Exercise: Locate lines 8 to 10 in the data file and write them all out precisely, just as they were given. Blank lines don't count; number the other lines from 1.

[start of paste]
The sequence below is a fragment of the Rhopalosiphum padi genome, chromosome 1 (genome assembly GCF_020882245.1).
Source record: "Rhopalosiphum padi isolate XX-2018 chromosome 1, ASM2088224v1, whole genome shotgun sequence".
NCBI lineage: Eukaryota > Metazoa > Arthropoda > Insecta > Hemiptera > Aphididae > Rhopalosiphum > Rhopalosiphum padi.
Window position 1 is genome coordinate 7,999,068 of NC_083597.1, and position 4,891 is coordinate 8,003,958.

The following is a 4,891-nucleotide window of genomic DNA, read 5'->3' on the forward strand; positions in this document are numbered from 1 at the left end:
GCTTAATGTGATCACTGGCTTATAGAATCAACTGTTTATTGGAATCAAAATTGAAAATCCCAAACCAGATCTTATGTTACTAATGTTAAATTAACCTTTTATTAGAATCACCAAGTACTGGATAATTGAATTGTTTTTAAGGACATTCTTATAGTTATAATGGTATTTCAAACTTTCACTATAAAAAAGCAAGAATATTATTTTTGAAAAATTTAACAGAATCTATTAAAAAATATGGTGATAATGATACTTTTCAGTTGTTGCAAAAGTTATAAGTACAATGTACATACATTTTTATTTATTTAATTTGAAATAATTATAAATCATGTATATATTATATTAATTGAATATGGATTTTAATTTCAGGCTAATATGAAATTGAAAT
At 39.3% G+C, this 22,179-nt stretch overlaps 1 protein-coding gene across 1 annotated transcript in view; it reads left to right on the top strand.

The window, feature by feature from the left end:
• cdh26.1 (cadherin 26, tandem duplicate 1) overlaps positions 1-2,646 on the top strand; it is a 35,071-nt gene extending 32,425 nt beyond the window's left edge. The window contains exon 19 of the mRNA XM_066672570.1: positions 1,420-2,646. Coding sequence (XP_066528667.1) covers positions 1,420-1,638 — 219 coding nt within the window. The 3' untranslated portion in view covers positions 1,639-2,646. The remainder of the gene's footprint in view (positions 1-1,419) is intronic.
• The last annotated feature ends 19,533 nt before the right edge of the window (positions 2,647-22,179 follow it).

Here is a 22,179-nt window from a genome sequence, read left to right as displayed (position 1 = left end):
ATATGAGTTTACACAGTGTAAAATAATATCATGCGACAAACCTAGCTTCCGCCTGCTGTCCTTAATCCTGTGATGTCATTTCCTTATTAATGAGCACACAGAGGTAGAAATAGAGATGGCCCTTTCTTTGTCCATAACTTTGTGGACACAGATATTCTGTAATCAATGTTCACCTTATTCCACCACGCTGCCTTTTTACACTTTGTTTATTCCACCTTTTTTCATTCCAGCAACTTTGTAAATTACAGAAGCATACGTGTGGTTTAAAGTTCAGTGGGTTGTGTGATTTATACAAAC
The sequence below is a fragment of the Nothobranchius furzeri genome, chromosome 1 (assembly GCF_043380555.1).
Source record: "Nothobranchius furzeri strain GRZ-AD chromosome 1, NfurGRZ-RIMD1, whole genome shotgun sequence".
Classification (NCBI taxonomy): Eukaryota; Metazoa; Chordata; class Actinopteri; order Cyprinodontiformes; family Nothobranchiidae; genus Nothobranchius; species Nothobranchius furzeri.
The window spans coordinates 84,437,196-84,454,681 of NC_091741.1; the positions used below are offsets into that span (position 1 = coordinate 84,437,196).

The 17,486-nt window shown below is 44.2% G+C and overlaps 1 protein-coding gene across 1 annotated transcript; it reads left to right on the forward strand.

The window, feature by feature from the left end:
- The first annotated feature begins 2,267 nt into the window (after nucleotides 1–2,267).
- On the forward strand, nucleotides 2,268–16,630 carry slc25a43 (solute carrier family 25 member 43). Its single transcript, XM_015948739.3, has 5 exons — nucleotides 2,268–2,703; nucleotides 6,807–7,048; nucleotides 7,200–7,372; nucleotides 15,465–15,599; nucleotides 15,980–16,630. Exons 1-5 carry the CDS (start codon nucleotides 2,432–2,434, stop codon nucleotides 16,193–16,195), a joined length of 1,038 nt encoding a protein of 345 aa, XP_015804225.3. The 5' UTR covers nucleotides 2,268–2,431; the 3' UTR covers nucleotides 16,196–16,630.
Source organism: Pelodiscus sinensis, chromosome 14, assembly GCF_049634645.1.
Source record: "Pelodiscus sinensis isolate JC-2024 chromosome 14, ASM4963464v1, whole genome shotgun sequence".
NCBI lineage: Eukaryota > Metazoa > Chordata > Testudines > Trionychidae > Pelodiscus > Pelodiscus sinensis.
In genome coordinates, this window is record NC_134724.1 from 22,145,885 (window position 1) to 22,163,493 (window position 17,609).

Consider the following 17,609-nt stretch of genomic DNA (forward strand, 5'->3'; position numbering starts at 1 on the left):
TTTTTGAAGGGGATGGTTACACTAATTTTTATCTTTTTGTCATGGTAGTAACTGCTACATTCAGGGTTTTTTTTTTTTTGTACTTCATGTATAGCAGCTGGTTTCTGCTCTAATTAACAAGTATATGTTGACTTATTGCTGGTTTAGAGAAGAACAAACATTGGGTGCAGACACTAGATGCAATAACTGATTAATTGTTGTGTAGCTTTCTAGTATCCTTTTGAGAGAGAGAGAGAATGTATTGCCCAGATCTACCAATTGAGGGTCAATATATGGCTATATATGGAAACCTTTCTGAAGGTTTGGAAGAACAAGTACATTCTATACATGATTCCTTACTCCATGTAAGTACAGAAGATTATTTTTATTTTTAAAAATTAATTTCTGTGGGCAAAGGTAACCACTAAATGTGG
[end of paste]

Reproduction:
The window, feature by feature from the left end:
• cdh26.1 (cadherin 26, tandem duplicate 1) overlaps positions 1-2,646 on the top strand; it is a 35,071-nt gene extending 32,425 nt beyond the window's left edge. The window contains exon 19 of the mRNA XM_066672570.1: positions 1,420-2,646. Coding sequence (XP_066528667.1) covers positions 1,420-1,638 — 219 coding nt within the window. The 3' untranslated portion in view covers positions 1,639-2,646. The remainder of the gene's footprint in view (positions 1-1,419) is intronic.
• The last annotated feature ends 19,533 nt before the right edge of the window (positions 2,647-22,179 follow it).